By LA Weekly
By Henry Rollins
By Weekly Photographers
By Shea Serrano
By Nate "Igor" Smith
By Dan Weiss
By Erica E. Phillips
By Kai Flanders
Impressed, the pair flew him out to New York. “The first time he stepped into the booth, I got chills. We were sold,” Bonkers concurs.
Thus began six months of shuttling between L.A., New York and Gary for recording and meetings, culminating in a deal with Interscope. The timing couldn’t have been better, with the warfare in Gary constant, including several shoot-outs in which Gibbs narrowly escaped the bullet. Handed a modest $50,000 advance, he settled in L.A. to work on his debut and quickly acclimated to the Cali good life and Biggie’s holy trinity of amenities (the weather, the women and the weed). But trouble was never far, with multiple gun charges leading to a stint in downtown’s infamous Twin Towers Correctional Facility.
Given a $250,000 budget that allowed him to work with A-list producers like Just Blaze and Polow da Don, Gibbs received praise for his music but ran into apprehensive label executives, who doubted their ability to promote a Gary artist, particularly one who wouldn’t be entering the pop marketplace. Nor did the label’s fortunes brighten the picture: When Gibbs inked his deal, Interscope had been riding 50 Cent and G-Unit’s success. Eighteen months later, illegal downloading and commercial disappointments had left it wary to pay for mixing, mastering and promotion. Even Eminem passed.
When Weinberger left for Warner Bros. in August 2007, Gibbs got his walking papers. After two years of working it, he was left without a college degree or cash. He seemed fated to return home, 25 years old and a victim of the dark side of the California dream.
Struggling for survival on the Gary streets meant more shoot-outs and skirmishes. When his pregnant girlfriend moved to Atlanta, he followed, hoping a new environment would alter his fortunes. But the descent hastened — the girl miscarried, his car was stolen, his grandmother died and drugs consumed him. “I started popping Oxycontin for my headaches, sprinkling pills on my weed,” Gibbs says. “I was finished with rapping and just trying to hustle to start a business.”
Then a friend, Josh the Goon, started pleading for him to return to L.A. A Venice-based producer and engineer whom he’d met through L.A.-via-New Orleans rappers The Knux (Gibbs’ official debut was on the group’s “The True,”), the Goon kept calling even though Gibb wouldn’t answer. Finally, he accepted a plane ticket back, only to crash on couches for the next six months, still unconvinced of a future in rap.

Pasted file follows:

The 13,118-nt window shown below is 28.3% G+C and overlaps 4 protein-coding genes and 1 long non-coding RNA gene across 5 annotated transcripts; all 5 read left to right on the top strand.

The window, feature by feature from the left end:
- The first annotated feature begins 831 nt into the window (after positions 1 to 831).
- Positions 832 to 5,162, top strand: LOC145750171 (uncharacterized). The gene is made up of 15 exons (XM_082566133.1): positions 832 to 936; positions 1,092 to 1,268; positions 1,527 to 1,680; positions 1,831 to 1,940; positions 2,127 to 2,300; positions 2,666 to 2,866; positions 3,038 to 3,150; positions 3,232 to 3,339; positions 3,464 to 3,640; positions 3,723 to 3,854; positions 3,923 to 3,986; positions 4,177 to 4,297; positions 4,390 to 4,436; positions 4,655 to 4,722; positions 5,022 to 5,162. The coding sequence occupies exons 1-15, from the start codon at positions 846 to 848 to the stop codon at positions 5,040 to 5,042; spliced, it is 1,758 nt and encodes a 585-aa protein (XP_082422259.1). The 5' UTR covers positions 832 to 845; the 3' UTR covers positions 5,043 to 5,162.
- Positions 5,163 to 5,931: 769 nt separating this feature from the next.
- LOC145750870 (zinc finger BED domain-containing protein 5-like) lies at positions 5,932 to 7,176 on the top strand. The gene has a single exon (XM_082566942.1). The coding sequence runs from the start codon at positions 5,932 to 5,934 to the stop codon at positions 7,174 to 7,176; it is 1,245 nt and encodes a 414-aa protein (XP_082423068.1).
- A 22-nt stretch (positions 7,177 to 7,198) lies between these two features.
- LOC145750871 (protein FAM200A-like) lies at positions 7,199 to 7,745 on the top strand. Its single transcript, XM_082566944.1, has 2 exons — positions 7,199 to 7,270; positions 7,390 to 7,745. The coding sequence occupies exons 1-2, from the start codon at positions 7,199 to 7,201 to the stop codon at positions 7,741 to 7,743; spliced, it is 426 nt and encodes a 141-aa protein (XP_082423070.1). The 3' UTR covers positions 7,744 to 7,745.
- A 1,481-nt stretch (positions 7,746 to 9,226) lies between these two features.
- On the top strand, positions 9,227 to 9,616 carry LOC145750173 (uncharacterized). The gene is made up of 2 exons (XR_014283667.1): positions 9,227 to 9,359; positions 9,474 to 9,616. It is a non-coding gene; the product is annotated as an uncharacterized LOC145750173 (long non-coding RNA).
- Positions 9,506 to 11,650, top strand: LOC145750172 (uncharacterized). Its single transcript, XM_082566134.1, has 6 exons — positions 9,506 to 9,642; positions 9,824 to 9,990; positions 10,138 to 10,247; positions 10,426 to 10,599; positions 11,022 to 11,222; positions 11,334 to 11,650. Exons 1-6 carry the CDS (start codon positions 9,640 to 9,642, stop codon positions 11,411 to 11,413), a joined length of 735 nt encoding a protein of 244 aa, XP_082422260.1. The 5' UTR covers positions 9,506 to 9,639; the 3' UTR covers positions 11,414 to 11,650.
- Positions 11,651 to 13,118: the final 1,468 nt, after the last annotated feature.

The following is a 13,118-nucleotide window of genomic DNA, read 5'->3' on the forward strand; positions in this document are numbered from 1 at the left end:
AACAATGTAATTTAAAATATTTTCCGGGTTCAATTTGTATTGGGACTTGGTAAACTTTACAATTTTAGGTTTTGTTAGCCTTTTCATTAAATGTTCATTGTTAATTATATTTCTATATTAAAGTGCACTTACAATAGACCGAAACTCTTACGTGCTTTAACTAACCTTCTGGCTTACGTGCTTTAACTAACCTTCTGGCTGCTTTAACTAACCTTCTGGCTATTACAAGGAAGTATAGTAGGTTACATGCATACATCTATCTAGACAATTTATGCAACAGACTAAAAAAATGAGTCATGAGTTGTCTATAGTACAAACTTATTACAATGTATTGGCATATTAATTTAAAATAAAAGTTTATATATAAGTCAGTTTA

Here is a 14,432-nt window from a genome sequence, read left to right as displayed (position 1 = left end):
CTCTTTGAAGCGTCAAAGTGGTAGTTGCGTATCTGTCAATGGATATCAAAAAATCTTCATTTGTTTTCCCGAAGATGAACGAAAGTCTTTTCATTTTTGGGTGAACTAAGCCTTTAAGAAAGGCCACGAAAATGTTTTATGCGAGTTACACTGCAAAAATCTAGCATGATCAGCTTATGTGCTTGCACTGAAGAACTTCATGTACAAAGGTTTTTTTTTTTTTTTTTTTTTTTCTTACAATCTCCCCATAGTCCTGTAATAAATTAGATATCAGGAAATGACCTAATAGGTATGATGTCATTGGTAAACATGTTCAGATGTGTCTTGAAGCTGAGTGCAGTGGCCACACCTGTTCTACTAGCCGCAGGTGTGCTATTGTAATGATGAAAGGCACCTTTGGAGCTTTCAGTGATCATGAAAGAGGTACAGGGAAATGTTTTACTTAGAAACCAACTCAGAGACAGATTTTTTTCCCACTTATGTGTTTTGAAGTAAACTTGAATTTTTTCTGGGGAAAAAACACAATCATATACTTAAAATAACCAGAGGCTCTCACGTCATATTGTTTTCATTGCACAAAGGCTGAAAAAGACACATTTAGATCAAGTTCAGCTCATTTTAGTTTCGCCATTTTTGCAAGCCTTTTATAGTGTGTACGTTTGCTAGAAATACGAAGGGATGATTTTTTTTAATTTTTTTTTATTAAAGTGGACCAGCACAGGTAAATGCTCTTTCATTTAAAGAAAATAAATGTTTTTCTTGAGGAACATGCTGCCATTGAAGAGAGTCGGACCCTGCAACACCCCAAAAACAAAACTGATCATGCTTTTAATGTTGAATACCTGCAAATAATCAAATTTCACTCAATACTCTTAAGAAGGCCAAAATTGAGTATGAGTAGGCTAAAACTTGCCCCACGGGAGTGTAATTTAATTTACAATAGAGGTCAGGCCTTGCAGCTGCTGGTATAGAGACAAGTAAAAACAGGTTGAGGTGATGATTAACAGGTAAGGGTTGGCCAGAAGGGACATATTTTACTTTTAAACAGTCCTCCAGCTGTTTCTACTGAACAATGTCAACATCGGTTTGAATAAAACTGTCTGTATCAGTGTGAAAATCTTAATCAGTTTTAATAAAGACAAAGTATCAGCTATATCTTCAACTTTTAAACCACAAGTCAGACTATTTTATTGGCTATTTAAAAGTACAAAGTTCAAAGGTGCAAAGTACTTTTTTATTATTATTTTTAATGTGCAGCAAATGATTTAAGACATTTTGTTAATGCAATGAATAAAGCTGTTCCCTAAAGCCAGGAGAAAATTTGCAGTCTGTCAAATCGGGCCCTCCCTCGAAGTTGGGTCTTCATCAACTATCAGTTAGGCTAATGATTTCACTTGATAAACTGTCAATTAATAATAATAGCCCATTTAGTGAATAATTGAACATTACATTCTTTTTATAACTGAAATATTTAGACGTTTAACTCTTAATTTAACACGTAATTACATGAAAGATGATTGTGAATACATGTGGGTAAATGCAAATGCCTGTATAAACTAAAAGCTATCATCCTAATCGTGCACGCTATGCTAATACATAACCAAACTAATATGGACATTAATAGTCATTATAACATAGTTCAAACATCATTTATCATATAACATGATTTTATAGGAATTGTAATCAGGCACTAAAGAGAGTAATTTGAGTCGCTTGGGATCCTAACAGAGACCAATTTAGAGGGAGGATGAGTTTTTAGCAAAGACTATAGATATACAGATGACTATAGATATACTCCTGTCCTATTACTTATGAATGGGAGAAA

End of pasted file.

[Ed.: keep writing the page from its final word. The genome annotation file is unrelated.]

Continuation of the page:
“I can’t imagine getting to taste that life, and returning to where you were. I would’ve given up, too,” The Goon says. “But I couldn’t let him stop. If you listen to his music, you know that this is what he’s is supposed to be doing.”
Reunited with Lambo and Bonkers and chastened after another fruitless period shopping for a deal, Gibbs spent the remainder of 2008 and the first half of this year laying down what became his breakthrough mixtape, Midwestgangstaboxframecadillacmuzik, which followed rapidly on the heels of the similarly stellar Miseducation of Freddie Gibbs. Both efforts showcased the brute force of Gibbs’ rumbling Richter scale voice, his superb storytelling and powerful primary-colors poetry. On “County Bounce,” he crafts an elegiac narrative from the perspective of waking up in prison, “shackled head to toe.” On “Neverending Story,” a track recorded before breaking with Interscope, Gibbs inveighs that “my label don’t know what to do with me/I’ll go broke before I let them crackers make a fool of me/before I’m a puppet, they’ll be reading my eulogy.” On “From the G,” he describes his hometown as “a land of lost hope, clouds of mill smoke, a community devoured by hard and soft dope.”
Gibbs also earned a powerful co-sign from local music impresario, DJ Skee, the KIIS-FM and Sirius XM radio personality and creator of Skee.TV. “He became my favorite rapper,” says Skee, whose mixtape series helped to launch The Game’s career. “Gangsta rap might not be ‘in,’ but Freddie is a 50 Cent–type figure to change the model. He’s not pretending to be Tony Montana. He’s honest and has a relatability that others lack.”
Building off the still-fledgling rap blog infrastructure, Gibbs received a torrential wave of attention from tastemakers like Pitchfork and The Fader. The gangster from Gary even gate-crashed The New Yorker, with Sasha Frere-Jones proclaiming Gibbs the “one rapper I would put money on right now.”
Yet Gibbs is still walking the line — another gun charge saddled him with an 18-month probation, while the lack of a deal means hustling is necessary to pay the rent. Plus, the rappers du jour are ultrasensitive types like Drake and Kid Cudi, with unabashedly pop instincts. Despite its deafening cacophony, the Web has yet to translate into commercial viability.